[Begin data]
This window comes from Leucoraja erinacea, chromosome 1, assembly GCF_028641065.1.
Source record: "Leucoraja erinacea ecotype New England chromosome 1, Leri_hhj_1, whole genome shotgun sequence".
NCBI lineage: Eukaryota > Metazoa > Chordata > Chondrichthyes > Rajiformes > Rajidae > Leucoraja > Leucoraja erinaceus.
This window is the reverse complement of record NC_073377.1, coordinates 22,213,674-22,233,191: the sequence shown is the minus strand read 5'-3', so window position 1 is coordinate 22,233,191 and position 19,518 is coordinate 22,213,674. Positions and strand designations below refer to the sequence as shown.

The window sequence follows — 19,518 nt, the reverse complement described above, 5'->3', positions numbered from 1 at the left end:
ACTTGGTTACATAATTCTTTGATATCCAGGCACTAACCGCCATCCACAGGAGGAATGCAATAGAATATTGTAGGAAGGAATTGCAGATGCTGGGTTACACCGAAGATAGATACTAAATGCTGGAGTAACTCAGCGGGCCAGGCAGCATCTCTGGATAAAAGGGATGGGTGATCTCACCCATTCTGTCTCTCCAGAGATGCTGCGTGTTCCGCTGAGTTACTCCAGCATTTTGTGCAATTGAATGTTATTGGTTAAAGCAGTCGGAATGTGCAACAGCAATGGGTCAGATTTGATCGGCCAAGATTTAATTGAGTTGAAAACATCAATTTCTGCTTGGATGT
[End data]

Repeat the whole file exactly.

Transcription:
This window comes from Leucoraja erinacea, chromosome 1, assembly GCF_028641065.1.
Source record: "Leucoraja erinacea ecotype New England chromosome 1, Leri_hhj_1, whole genome shotgun sequence".
NCBI lineage: Eukaryota > Metazoa > Chordata > Chondrichthyes > Rajiformes > Rajidae > Leucoraja > Leucoraja erinaceus.
This window is the reverse complement of record NC_073377.1, coordinates 22,213,674-22,233,191: the sequence shown is the minus strand read 5'-3', so window position 1 is coordinate 22,233,191 and position 19,518 is coordinate 22,213,674. Positions and strand designations below refer to the sequence as shown.

The window sequence follows — 19,518 nt, the reverse complement described above, 5'->3', positions numbered from 1 at the left end:
ACTTGGTTACATAATTCTTTGATATCCAGGCACTAACCGCCATCCACAGGAGGAATGCAATAGAATATTGTAGGAAGGAATTGCAGATGCTGGGTTACACCGAAGATAGATACTAAATGCTGGAGTAACTCAGCGGGCCAGGCAGCATCTCTGGATAAAAGGGATGGGTGATCTCACCCATTCTGTCTCTCCAGAGATGCTGCGTGTTCCGCTGAGTTACTCCAGCATTTTGTGCAATTGAATGTTATTGGTTAAAGCAGTCGGAATGTGCAACAGCAATGGGTCAGATTTGATCGGCCAAGATTTAATTGAGTTGAAAACATCAATTTCTGCTTGGATGT